In the name of God Amen. I Thomas Steagall of the County of Brunswick, do make and ordain this my last Will and Testament, in manner and form following to wit:
1st I give and bequeath to my son Edward Steagall the tract of Land whereon I now live and all moneys that he may be indebted to me, to him and his heirs forever.
2nd I will that my two negro fellows Dick and Cato be sold on twelve months credit and the proceeds of such sale to be applied as herein after directed.
3rdly It is my desire that all my stock of every kind, household and kitchen furniture, plantation utensils etc. be sold and the proceeds to be applied as herein after directed.
4 Item, Out of the proceeds of the sale above named, I give to my Executors, their heirs, Executors admin or assigns the sum of twenty pounds annually to be by them paid, laid out or expanded in any manner they may think most proper for the support and maintenance of my daughter Patsey Ingram during the life of her husband Samuel Ingram. And provided she should survive her said husband I give her the like sum of twenty pounds to be paid out of the funds aforesaid, during her widowhood and no longer.
5 Item, I wish my negroes to be kept together and finish the crop that may be on hand at the time of my death, which crop I will to be sold and the proceeds of such sale to be funds in the hands of my Executors jointly with the sales above named.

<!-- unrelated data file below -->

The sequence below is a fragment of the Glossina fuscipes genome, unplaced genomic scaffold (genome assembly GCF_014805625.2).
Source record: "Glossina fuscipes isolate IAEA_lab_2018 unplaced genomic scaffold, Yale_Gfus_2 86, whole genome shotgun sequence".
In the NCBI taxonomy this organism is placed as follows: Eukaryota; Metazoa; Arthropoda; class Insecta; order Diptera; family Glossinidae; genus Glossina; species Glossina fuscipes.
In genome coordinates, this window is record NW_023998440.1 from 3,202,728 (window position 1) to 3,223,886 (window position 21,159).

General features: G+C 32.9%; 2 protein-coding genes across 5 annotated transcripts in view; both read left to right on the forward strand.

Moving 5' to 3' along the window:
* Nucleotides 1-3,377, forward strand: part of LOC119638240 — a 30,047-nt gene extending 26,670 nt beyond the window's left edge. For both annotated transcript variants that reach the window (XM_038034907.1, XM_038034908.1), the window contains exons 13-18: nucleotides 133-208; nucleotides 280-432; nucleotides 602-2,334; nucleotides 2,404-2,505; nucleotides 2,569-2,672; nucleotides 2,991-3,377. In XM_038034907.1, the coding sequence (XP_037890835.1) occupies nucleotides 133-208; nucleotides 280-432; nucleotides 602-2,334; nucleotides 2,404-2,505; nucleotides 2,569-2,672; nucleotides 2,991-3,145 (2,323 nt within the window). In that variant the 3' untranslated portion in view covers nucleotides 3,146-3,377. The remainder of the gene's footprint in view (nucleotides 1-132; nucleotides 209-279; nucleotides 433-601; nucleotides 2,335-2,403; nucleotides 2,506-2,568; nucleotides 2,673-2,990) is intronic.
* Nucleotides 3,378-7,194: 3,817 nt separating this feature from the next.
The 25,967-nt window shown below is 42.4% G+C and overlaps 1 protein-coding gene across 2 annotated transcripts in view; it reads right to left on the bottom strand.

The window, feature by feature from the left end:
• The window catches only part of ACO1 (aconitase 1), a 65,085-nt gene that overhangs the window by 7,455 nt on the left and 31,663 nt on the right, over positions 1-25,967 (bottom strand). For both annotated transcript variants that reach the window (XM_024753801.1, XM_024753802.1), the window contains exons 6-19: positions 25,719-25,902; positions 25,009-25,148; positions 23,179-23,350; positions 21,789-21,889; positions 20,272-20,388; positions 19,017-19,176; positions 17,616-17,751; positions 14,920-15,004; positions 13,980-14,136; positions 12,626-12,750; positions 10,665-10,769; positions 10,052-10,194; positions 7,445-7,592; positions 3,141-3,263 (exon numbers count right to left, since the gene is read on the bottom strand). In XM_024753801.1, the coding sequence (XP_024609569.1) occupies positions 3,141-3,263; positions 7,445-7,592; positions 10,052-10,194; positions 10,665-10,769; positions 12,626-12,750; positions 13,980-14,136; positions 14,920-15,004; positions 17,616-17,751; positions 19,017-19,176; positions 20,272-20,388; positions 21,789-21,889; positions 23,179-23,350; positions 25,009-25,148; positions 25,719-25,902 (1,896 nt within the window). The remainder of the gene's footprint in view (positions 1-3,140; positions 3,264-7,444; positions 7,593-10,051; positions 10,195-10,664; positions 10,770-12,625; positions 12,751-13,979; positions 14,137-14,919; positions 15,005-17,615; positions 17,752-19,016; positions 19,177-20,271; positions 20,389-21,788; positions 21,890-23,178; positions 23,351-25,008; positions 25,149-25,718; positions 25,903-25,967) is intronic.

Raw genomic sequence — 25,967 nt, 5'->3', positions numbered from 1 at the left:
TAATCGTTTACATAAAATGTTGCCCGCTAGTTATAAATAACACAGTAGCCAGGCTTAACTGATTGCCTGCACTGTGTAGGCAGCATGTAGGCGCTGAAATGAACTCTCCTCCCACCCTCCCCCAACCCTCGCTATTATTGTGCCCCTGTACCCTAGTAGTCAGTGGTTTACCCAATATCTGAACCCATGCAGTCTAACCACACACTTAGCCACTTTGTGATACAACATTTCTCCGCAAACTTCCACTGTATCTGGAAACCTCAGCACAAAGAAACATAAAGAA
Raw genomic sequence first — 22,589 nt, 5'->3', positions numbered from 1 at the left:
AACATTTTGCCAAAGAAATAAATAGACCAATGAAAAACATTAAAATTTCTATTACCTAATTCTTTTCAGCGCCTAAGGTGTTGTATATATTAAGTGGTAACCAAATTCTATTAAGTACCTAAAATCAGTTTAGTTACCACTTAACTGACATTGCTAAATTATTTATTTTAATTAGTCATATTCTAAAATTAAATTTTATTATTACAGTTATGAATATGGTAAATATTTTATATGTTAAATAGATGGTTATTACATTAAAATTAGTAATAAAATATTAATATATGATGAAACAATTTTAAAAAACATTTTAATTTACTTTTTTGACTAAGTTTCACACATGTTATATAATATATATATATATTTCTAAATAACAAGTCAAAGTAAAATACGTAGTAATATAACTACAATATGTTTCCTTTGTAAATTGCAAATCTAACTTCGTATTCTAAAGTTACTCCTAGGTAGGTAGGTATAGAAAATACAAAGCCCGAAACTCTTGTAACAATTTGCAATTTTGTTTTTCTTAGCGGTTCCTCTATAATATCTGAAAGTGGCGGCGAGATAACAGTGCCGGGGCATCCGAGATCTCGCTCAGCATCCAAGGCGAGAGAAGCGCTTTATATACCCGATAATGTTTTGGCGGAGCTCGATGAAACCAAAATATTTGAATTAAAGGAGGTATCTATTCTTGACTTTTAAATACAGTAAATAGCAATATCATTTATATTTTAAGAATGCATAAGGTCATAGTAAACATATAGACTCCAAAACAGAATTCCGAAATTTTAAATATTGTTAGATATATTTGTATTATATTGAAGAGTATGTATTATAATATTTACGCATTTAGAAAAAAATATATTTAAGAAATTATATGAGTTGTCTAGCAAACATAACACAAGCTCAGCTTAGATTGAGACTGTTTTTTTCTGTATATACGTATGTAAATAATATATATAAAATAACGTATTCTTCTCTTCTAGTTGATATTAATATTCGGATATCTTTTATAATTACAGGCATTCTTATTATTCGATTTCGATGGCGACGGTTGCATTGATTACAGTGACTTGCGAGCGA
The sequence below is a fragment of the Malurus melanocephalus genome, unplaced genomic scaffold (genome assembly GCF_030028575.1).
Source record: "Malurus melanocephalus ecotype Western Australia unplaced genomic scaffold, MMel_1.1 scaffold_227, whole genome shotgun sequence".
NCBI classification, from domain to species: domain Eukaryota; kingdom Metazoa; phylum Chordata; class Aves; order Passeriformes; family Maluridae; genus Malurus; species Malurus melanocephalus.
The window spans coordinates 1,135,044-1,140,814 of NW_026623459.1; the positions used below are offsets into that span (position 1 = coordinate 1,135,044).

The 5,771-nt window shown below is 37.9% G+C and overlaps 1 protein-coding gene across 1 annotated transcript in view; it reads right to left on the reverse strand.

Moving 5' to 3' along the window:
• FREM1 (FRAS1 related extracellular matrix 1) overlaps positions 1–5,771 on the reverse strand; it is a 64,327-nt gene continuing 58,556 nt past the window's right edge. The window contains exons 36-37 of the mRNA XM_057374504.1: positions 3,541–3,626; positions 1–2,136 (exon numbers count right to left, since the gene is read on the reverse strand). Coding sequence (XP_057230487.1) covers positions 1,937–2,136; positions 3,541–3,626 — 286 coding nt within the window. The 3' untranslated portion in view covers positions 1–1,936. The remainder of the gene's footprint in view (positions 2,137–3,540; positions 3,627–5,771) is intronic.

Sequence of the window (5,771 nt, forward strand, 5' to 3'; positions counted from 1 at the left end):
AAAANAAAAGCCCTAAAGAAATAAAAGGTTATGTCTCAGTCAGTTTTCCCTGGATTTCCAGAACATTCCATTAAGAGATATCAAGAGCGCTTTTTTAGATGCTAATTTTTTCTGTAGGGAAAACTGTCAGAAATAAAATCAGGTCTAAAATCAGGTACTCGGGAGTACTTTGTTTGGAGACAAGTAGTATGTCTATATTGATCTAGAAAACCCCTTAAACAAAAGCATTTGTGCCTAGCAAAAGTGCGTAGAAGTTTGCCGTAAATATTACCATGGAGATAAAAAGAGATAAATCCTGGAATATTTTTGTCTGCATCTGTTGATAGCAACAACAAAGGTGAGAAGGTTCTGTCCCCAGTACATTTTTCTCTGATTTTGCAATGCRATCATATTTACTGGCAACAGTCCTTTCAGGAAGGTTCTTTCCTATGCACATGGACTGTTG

6 Item, At the expiration of the year after my decease my Executors are requested to call on any three respectable neighbors to value all my slaves, and assign to each of my Grand Children that may be then of age, or the heirs of such as may have died, leaving issue, one equal proportion of such valuation in slaves as near as can be in kind and the deficiency in such division if any to be paid to such legatee by my Executors out of the sales aforesaid, and if such legatee or legatees should draw a lot of more value than the equal proportion such overplus to be by them paid, or secured to be paid to my Executors before the delivery of the property by them drawn.